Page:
President Obama brought former Homeland Security Secretary Janet Napolitano, now chancellor of the University of California system, along to an immigration reform speech in San Francisco’s Chinatown today, where he was interrupted by protesters wanting him to issued an executive order to stop all deportations.
Obama squeezed the speech in between four fundraising events on the West Coast.
He began, though, by praising himself on the Iran nuclear deal.
“Now, some of you may recall that when I first ran for president I said it was time for a new era of American leadership in the world, one that turned the page on a decade of war and began a new era of our engagement with the world. And as president and a commander in chief, I’ve done what I said: We ended the war in Iraq, we brought our troops home. Osama bin Laden met justice. The war in Afghanistan will end next year,” Obama said.
“And as the strongest, most powerful nation on the face of the Earth, we’ve engaged in clear-eyed and principled diplomacy even with our adversaries in order to begin to destroy Syria’s chemical weapons and to place the first real constraints in a decade on Iran’s nuclear program,” he added, failing to note that the funding for the program to dismantle Syria’s massive chemical weapons stockpile may run out at the end of this month.
“‘Cause I firmly believe in what President Kennedy once said. He said, ‘Let us never negotiate out of fear, but let us never fear to negotiate.’ I believe that. And this diplomacy, backed by the unprecedented sanctions we brought on Iran, has brought us the progress that was achieved this weekend. For the first time in a decade we’ve halted the progress on Iran’s nuclear program. Key parts of the program will be rolled back.”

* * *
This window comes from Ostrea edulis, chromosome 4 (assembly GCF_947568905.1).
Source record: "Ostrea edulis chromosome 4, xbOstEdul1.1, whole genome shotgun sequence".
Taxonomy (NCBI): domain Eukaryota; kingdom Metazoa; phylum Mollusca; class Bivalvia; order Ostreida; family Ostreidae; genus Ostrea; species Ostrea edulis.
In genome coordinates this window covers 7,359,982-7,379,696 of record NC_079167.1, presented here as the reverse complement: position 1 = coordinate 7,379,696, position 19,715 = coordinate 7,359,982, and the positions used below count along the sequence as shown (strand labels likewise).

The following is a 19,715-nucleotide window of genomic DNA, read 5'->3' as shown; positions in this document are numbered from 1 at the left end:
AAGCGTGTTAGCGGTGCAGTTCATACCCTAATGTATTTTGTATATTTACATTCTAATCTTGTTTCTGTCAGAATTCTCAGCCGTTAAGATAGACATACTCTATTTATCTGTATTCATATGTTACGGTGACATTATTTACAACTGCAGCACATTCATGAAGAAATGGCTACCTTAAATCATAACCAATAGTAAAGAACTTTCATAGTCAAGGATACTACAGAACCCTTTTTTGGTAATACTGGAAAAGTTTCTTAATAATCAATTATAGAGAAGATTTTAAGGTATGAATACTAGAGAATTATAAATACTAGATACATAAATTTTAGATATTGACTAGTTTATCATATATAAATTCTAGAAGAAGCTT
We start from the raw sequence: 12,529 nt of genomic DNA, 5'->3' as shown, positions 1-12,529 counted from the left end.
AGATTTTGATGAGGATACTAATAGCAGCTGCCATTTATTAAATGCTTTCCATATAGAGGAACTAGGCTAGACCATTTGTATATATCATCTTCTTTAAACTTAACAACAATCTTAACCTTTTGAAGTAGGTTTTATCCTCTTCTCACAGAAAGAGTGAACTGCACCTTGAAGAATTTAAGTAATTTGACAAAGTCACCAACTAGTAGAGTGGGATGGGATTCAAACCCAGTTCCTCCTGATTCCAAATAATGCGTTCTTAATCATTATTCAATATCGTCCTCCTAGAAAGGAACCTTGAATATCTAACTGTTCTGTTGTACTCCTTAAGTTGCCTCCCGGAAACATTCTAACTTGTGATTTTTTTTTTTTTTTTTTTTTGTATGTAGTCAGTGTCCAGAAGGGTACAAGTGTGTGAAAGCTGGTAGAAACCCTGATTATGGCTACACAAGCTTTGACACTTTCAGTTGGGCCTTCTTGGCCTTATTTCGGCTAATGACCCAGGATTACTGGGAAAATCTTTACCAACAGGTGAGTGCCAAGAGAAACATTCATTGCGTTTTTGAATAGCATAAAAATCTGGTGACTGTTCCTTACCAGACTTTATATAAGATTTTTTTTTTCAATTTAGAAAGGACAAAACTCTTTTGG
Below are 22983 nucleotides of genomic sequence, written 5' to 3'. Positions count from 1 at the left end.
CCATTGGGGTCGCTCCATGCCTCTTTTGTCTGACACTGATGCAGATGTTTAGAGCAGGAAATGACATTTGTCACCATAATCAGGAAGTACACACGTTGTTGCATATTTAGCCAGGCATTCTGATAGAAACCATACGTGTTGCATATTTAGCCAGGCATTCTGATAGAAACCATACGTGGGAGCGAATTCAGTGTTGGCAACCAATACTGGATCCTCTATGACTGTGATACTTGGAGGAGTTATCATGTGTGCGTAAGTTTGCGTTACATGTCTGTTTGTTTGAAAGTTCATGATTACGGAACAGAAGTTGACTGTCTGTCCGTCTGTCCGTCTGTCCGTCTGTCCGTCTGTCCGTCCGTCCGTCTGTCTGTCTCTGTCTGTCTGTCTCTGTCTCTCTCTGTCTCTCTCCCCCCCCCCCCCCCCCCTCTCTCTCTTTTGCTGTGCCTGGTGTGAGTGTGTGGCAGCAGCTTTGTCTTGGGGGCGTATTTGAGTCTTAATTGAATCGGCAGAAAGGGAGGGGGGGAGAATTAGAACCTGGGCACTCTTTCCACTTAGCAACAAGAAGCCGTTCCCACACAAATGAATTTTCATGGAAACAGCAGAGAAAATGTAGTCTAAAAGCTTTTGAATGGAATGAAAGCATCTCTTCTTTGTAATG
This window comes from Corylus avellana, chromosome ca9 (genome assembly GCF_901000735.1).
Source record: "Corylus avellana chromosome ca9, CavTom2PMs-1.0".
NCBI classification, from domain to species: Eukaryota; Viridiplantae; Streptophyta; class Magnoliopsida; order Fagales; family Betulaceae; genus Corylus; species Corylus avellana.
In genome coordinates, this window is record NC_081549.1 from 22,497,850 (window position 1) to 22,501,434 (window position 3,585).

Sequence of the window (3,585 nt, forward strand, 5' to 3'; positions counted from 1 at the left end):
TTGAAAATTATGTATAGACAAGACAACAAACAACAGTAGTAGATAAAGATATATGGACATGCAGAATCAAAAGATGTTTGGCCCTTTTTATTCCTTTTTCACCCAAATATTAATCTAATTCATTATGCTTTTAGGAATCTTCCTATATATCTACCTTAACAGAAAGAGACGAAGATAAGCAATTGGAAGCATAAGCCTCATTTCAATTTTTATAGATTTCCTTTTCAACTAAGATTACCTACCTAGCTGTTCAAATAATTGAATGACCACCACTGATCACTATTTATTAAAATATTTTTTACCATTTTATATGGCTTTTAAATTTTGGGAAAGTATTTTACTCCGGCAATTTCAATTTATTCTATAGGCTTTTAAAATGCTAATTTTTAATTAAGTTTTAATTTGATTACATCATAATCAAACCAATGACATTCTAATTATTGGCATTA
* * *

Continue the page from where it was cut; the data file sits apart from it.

Obama claimed “international inspectors will have unprecedented access to Iran’s nuclear-related facilities,” although the agreement does not expressly include unannounced inspections.
“So this will help Iran from building a nuclear weapon. And, over the coming months, we’re gonna continue our diplomacy with the goal of achieving a comprehensive solution that deals with the threat of Iran’s nuclear program once and for all. And, if Iran seizes the opportunity and chooses to join the global community, then we can begin to chip away with the mistrust that has existed for many years between our two nations,” he said.
“None of that’s going to be easy. Huge challenges remain, but we cannot close the door on diplomacy, and we cannot rule out peaceful solutions to the world’s problems. We cannot commit ourselves to an endless cycle of conflict. And tough talk and bluster may be the easy thing to do politically, but it is not the right thing for our security.”
“It is not the right thing for our security,” he repeated, waiting for the applause.
“Now, this progress and the potential it offers reminds us of what is possible when the United States has the courage to lead; not just with the force of arms, but with the strength of diplomacy and our commitment to peace. That’s what keeps us strong. That’s what makes us a beacon for the world. That’s how I will continue to lead so long as I’m president of the United States.”